Authorities in St. Louis, Missouri still haven’t charged Mark and Patricia McCloskey with a crime after the pair grabbed their guns and warned Black Lives Matters protesters not to set foot on their private property a couple of weeks ago, but on Friday evening officers with the St. Louis Police Department served a search warrant at the pair’s palatial home in a private, gated neighborhood, seizing the rifle carried by Mark McCloskey in the widely publicized incident.

Sources told 5 On Your Side that police seized one of the weapons, the rifle, from the couple and they told police their attorney has the pistol seen in photos.

5 On Your Side is not aware of any charges against the McCloskeys at this time, and the warrant served Friday evening was just for the guns.

Late Friday evening 5 On Your Side confirmed attorney Al Watkins was no longer representing the McCloskeys, and that attorney Joel Schwartz had taken over. Schwartz confirmed a search warrant was issued at 8 p.m. Friday night, but would not say what was taken from the home. Schwartz also said he does not know where the handgun is.

Meanwhile, the St. Louis Post-Dispatch is out with a “shocking” new story detailing the many lawsuits that the couple, who are both personal injury attorneys, have been involved in over the past few decades. Is anybody really surprised that a pair of attorneys are litigious by nature?

They filed a lawsuit in 1988 to obtain their house, a castle built for Adolphus Busch’s daughter and her husband during St. Louis’ brief run as a world-class city in the early 20th century. At the McCloskeys’ property in Franklin County, they have sued neighbors for making changes to a gravel road and twice in just over two years evicted tenants from a modular home on their property.

Mark McCloskey sued a former employer for wrongful termination and his sister, father and his father’s caretaker for defamation.

The McCloskeys have filed at least two “quiet title” suits asserting squatter’s rights on land they’ve occupied openly and hostilely — their terms — and claimed as their own. In an ongoing suit against Portland Place trustees in 2017, the McCloskeys say they are entitled to a 1,143-square-foot triangle of lawn in front of property that is set aside as common ground in the neighborhood’s indenture.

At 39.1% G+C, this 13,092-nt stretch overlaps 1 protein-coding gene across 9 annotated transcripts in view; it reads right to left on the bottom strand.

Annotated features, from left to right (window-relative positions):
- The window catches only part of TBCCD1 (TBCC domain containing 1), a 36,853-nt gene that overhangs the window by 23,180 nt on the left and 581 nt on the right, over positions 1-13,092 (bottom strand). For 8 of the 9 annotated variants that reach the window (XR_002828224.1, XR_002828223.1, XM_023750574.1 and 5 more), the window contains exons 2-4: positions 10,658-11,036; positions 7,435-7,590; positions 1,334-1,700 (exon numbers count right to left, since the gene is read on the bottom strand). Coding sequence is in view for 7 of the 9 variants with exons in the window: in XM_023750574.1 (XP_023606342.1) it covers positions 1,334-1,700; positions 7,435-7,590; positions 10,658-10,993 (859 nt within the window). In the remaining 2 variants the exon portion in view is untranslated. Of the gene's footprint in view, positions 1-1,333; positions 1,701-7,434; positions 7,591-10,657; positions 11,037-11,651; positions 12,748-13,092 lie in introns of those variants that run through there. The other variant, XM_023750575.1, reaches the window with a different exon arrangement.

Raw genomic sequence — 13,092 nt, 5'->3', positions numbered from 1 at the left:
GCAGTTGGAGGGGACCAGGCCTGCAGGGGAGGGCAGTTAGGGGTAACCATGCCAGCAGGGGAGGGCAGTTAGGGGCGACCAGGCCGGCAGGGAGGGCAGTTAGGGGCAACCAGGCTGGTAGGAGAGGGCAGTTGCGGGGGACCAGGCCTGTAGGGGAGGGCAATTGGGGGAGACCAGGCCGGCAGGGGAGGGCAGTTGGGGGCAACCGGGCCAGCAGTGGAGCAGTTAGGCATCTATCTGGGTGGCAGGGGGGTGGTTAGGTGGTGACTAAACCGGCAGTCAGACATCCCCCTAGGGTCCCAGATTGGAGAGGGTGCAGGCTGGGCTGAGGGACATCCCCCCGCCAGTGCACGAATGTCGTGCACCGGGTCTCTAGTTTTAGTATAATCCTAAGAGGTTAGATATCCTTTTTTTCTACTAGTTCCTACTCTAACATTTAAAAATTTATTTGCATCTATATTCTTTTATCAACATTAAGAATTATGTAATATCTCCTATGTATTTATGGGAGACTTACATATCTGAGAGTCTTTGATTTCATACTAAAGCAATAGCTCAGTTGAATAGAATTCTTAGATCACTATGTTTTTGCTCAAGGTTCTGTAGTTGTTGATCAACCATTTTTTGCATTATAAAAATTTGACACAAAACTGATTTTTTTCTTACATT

It was that patch of green protesters saw when they filed through the gate. Mark McCloskey said in an affidavit that he has defended the patch before by pointing a gun at a neighbor who had tried to cut through it.

There’s a lot more at the link, including details of family feuds between Mark McCloskey and his father, tenants, and the Portland Place Association, none of which have anything to do with what happened on the night of June 28th. Let’s be clear: Mark and Patricia McCloskey could very well be litigious jerks who file lawsuits at the drop of a hat rather than trying to work out any disagreements they have with family, friends, neighbors, or tenants. They could be awful boors who are no fun to be around and make far more enemies than friends. None of that makes any difference as far as their right to bear arms and their right to protect their property is concerned.

It’s pretty clear to me that the St. Louis Circuit Attorney is desperately searching for a charge that she thinks will stick, but it isn’t having much luck. If there was a slam-dunk case to be made that the McCloskeys had violated the law, they’d already be facing charges. Instead, the local prosecutor seems to be poking around for anything that she might be able to use against the McCloskeys while the local press engages in an effort to portray the McCloskeys as awful people who deserve whatever might be coming; a message amplified by the instantly outraged blue checks on Twitter.

The McCloskeys may very well be unlikeable people, but our constitutional rights don’t depend on how popular we are. Either the couple broke the law or they didn’t when they warned protesters away from their property. That’s all that really matters here, but the media seems intent on making the McCloskeys pay, even if no crime was committed.